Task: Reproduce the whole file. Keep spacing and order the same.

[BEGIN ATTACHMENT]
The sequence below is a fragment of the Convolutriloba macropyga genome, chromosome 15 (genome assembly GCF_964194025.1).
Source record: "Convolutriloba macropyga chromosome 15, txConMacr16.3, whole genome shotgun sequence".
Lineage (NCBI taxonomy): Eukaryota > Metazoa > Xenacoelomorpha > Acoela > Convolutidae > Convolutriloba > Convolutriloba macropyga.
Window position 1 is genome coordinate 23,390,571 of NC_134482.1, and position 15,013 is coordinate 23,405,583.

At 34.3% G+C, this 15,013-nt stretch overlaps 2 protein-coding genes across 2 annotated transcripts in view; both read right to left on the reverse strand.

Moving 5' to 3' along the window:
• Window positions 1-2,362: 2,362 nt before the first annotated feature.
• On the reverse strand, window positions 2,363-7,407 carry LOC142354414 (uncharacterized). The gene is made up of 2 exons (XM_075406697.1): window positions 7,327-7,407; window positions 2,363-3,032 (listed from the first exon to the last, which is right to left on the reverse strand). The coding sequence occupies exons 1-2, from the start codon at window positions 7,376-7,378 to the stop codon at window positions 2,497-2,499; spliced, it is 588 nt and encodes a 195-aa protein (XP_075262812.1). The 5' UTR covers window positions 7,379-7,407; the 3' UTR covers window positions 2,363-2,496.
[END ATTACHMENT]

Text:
The sequence below is a fragment of the Convolutriloba macropyga genome, chromosome 15 (genome assembly GCF_964194025.1).
Source record: "Convolutriloba macropyga chromosome 15, txConMacr16.3, whole genome shotgun sequence".
Lineage (NCBI taxonomy): Eukaryota > Metazoa > Xenacoelomorpha > Acoela > Convolutidae > Convolutriloba > Convolutriloba macropyga.
Window position 1 is genome coordinate 23,390,571 of NC_134482.1, and position 15,013 is coordinate 23,405,583.

At 34.3% G+C, this 15,013-nt stretch overlaps 2 protein-coding genes across 2 annotated transcripts in view; both read right to left on the reverse strand.

Moving 5' to 3' along the window:
• Window positions 1-2,362: 2,362 nt before the first annotated feature.
• On the reverse strand, window positions 2,363-7,407 carry LOC142354414 (uncharacterized). The gene is made up of 2 exons (XM_075406697.1): window positions 7,327-7,407; window positions 2,363-3,032 (listed from the first exon to the last, which is right to left on the reverse strand). The coding sequence occupies exons 1-2, from the start codon at window positions 7,376-7,378 to the stop codon at window positions 2,497-2,499; spliced, it is 588 nt and encodes a 195-aa protein (XP_075262812.1). The 5' UTR covers window positions 7,379-7,407; the 3' UTR covers window positions 2,363-2,496.